Presenter of The Bike Show, Mat Durrans, ponders his bucket list road trip and explains why he’d pick something small and nimble over something hefty and fast.
They were giving us clothes,” explains Manuel of their ascent of Beyik pass in Tajikistan. “This is a fantastic mountain that is very famous for bikers. But not at this time of year.”
It was December, the temperature was well below freezing, it was snowing, Ivana, his girlfriend, didn’t even have gloves, and she was wearing an open-face helmet.
At this point in the interview I couldn’t stifle a bit of a laugh. I’m all for spontaneity, but giving yourself hypothermia and altitude sickness on a deadly mountain range during a winter storm without a proper jacket and gloves is going too far.
Most travellers who embark on a round-the-world trip have spent months, if not years, deciding on routes, researching locations and preparing for the unexpected.
Not this couple: Manuel bought his Yamaha XTZ 660 with a planetary expedition in mind, even though he couldn’t really ride a bike. He sorted out that inconvenient detail by putting Ivana on the back and heading off from his home in southern Spain to Morocco for a couple of weeks. Surviving desert and mountains and more certain than ever that this was something they simply had to do, the couple rode home, quit their jobs and headed off in an easterly direction.
No planning, no timetable and, perhaps most surprising of all, no GPS. They navigated with the help of a small map and word of mouth. This isn’t because they have anything against GPS: instead they decided they wanted to be forced to interact more with the locals. Know where you’re heading — roughly — and then ask anyone and everyone what the best route should be.
Manuel and Ivana have taken this philosophy to the extreme with their self-imposed rule of never paying for accommodation. They either camp in the wild in their tiny two-man tent, or they hook up with people they meet on the road. “We’ve spent nights in temples, fire and police stations, community centres, churches, but most of all in people’s homes. It is amazing how generous most people are, and we’ve made so many great friends this way”, says Ivana.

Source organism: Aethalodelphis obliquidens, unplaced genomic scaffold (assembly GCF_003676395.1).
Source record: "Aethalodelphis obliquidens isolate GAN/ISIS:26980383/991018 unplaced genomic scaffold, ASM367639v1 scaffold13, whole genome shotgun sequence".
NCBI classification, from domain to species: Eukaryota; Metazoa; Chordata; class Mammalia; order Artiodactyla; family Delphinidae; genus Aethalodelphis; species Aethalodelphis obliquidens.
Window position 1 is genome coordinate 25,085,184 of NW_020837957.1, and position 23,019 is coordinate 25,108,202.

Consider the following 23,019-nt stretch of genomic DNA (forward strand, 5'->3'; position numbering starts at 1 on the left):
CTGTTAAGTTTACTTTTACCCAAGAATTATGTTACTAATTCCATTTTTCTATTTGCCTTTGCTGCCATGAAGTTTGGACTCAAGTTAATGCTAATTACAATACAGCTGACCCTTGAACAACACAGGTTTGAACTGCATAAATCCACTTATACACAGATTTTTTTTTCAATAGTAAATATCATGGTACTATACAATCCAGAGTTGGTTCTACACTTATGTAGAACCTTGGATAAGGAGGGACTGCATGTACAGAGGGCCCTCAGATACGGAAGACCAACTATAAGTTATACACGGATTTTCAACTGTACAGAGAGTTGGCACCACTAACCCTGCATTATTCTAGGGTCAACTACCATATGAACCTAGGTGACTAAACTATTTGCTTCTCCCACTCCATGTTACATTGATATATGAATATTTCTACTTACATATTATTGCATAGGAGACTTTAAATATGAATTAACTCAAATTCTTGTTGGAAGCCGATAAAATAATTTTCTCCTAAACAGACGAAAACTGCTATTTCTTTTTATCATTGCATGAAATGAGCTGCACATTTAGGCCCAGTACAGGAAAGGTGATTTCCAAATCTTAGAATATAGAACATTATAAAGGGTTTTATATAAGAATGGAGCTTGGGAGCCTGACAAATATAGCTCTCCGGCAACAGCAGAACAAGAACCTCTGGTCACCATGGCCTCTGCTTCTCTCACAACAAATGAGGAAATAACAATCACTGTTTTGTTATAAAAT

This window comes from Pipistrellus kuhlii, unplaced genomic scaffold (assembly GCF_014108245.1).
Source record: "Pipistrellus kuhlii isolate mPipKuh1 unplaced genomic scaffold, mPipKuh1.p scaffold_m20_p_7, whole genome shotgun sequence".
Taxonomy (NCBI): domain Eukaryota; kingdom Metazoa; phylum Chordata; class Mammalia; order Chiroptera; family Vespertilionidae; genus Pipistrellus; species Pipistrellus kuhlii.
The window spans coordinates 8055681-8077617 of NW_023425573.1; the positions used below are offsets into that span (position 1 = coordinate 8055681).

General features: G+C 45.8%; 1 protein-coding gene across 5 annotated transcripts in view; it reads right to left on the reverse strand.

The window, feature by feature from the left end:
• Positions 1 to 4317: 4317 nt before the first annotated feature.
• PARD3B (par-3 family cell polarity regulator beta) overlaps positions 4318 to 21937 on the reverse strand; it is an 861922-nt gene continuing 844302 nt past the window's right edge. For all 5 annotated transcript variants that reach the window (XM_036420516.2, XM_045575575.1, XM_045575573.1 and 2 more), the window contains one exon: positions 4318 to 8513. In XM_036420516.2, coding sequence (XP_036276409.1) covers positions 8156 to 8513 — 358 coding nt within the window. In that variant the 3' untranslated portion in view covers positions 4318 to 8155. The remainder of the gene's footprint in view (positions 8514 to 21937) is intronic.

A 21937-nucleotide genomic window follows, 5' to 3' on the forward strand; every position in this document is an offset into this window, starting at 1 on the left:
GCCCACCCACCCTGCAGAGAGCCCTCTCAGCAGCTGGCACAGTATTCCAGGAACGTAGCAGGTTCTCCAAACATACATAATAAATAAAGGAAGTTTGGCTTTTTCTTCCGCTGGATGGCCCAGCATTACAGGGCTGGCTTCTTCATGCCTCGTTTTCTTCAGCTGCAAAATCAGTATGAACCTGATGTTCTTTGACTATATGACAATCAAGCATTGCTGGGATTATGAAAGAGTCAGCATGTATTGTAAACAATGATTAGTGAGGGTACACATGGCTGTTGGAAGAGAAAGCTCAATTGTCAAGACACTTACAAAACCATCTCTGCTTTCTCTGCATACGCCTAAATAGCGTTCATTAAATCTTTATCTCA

They’ve been on the road for three years already, and Africa represents their last continent. After experiencing the abundant South African hospitality for a couple of weeks, they hit the road once again with a vague idea that they should be heading north. “I think it should take about a year,” reckons Manuel, in a statement that passes for a detailed plan for this extraordinary couple.
We’ve met several such inspirational travellers on The Bike Show this year, and each time my own long-dormant plan for a similar adventure rises to the surface again. It’s not quite as involved as traversing the entire planet, but there are still some proper distances involved.
From the bottom of South America to the top of North America is on my bucket list, and one of these days I’ll actually get round to finding the time. You might imagine that I’d choose one of the popular tools for this kind of job, something like KTM’s 1190 Adventure or the equivalent from BMW.
But those big beasts are not for me, at least not for a journey that will require decent off-road skills, of which I have none. Like Manuel, I reckon a smaller, lighter bike is the way to go.
I’ve ridden big adventure bikes through everything from rocky mountain trails to sweeping dunes and the overriding concern by the end of the day is whether I’ll have the strength to pick the bike up. Again.
When you’re trundling through the scenery on your journey of a lifetime, you don’t need big power or an impressive top speed. You need a dual-purpose bike that will sit at 100-120km/h, has a decent-sized tank and can carry your luggage.
BMW is about to release a new model, an important addition to its GS range of off-roaders. It will be 300cc, make modest power and be, I presume, less than half the price of its bigger, more glamorous cousins. It will also be significantly lighter, and that’s the dealmaker for me.
Many “serious” adventure riders will no doubt scoff at the idea, but fortunately I’m not a serious off-road rider.
I will also make my own rules for adventure and they will, wherever possible, include the use of a credit card on decent hotels and excellent food. Unlike Manuel and Ivana, my adventure involves roughing it only when absolutely necessary.
Whatever way you want to go about your own adventure, for however long, alone or with friends, Manuel and Ivana made me realise that there was no excuse for not giving it a go. They spend very little money, are never in a hurry and began their epic expedition with virtually no riding experience and even less riding kit.
Next year they will return home, four years after their journey began. Plans after that? “Keep going,” they both say.